Unquestionably, the application for the bridge permits was vigorously opposed, and there was evidence to show that theoretical navigation of the Hackensack River upstream from the contemplated bridges would be impaired. But there was substantial evidence to show that this navigation was more theoretical than real and that no existing or foreseeable future maritime development would be impaired.
In pertinent part, the Commandant's general conclusions, summarizing his detailed, specific findings of fact, were:
The construction of a port for ocean going vessels as proposed [plaintiffs' proposed Port Bergen] appears to be an unrealistic projection. Approximately 4.5 miles of the Hackensack River would require dredging to a depth of 25 or more feet from the existing 12-foot channel, and two railroad bridges would require replacement to afford vessels adequate horizontal clearance. These facts tend to preclude the development of a port for ocean going vessels in the location envisioned by developers.
Berry Creek Canal is a tributary of the Hackensack River, an important commercial waterway in the State of New Jersey. The Hackensack River empties into Newark Bay, Kill Van Kull, New York Bay and Atlantic Ocean. Ocean going vessels navigate the Hackensack River to a turning basin located at mile 4. Beyond the turning basin, the majority of river traffic is limited to barge and tug traffic. While there is no commercial traffic along the Berry Creek Canal at the present time, the Canal may at some future date service terminals along its banks. The land adjacent to the Canal is mostly marshland and is theoretically developable for a variety of commerical purposes. The types of facilities which could be erected on this type of land are numerous; therefore, it is not possible at this time to predict the actual maritime requirements for the proposed bridges, since non-marine development is a possibility.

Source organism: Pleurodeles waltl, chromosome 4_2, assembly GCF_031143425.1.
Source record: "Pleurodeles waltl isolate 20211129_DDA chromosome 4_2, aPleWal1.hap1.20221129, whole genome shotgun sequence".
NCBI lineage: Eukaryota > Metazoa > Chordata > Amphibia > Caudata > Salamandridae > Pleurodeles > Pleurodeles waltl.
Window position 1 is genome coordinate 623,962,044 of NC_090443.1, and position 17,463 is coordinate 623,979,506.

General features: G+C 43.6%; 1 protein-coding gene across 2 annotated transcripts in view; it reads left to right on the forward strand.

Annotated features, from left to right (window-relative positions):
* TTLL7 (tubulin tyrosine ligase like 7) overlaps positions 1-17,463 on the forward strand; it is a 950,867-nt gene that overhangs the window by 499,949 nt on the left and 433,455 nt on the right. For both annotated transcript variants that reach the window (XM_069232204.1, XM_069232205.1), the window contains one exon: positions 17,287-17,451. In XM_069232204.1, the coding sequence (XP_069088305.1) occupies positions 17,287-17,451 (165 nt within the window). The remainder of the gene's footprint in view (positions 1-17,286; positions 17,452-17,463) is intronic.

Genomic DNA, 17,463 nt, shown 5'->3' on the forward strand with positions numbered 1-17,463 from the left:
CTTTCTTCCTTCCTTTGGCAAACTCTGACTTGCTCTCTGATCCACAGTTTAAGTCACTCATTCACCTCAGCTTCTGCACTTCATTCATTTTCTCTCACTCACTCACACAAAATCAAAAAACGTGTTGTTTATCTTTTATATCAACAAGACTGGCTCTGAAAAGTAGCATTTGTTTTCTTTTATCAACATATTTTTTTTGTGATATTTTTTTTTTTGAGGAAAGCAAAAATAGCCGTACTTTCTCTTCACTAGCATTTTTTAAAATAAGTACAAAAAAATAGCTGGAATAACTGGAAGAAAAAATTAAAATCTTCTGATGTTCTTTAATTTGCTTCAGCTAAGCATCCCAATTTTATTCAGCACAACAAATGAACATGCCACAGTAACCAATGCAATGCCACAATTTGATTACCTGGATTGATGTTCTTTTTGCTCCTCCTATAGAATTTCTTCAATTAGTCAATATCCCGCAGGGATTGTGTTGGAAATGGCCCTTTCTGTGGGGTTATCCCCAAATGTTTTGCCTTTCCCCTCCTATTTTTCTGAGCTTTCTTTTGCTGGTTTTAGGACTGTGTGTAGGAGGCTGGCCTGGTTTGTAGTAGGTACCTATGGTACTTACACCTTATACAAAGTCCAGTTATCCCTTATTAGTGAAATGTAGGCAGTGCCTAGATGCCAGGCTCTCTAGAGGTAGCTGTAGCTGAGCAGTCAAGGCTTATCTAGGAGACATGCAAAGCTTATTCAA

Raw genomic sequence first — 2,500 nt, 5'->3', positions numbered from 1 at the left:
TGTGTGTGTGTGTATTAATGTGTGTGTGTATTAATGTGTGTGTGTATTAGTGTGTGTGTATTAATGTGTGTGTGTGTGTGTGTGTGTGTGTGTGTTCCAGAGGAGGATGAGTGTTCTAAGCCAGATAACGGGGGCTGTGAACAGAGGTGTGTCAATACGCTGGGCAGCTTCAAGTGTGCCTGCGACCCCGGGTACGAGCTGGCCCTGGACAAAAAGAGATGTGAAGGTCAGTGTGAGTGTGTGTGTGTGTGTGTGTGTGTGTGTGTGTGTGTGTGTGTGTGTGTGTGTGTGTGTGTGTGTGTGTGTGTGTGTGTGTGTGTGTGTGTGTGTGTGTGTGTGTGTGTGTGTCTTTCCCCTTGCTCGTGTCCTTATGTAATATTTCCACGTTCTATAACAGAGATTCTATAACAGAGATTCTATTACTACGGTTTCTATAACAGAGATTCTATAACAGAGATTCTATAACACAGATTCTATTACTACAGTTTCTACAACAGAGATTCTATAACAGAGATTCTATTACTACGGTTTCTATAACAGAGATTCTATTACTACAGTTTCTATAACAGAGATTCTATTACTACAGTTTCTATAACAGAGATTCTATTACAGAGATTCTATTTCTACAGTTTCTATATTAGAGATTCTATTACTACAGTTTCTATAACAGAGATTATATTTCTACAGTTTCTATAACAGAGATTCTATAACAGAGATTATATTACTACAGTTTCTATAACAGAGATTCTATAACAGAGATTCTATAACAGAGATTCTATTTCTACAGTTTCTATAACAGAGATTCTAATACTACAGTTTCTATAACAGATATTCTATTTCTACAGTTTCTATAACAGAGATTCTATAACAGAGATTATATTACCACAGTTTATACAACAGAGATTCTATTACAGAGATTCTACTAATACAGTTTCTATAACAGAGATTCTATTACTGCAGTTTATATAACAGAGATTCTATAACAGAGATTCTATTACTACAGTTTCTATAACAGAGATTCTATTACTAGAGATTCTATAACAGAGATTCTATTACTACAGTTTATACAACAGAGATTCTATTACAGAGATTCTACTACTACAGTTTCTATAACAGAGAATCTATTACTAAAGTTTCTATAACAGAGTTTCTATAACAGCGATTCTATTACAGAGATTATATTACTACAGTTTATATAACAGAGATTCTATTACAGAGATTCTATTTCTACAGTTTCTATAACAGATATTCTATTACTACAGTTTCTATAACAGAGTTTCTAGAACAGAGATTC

Coupled with these conclusions as to potential future use was the legislative determination that the public interest and use required an extension of the turnpike and the judicial determination that the taking was for the public good and that the locating of the extension was not arbitrary, oppressive or in bad faith. New Jersey Turnpike Authority v. Sisselman, supra. As found by the Commandant, judicial approval of the location of the roadway "will permit the New Jersey Turnpike Authority to construct a section of the Turnpike parallel to the Hackensack River thus eliminating that parcel of land fronting on the Hackensack River for port purposes." Thus, we find neither arbitrariness, capriciousness, abuse of discretion, or lack of substantial evidence.
Because of our views concerning the merits of the controversy, we do not consider the defense of sovereign immunity advanced by the Coast Guard. The judgment of the district court will be affirmed.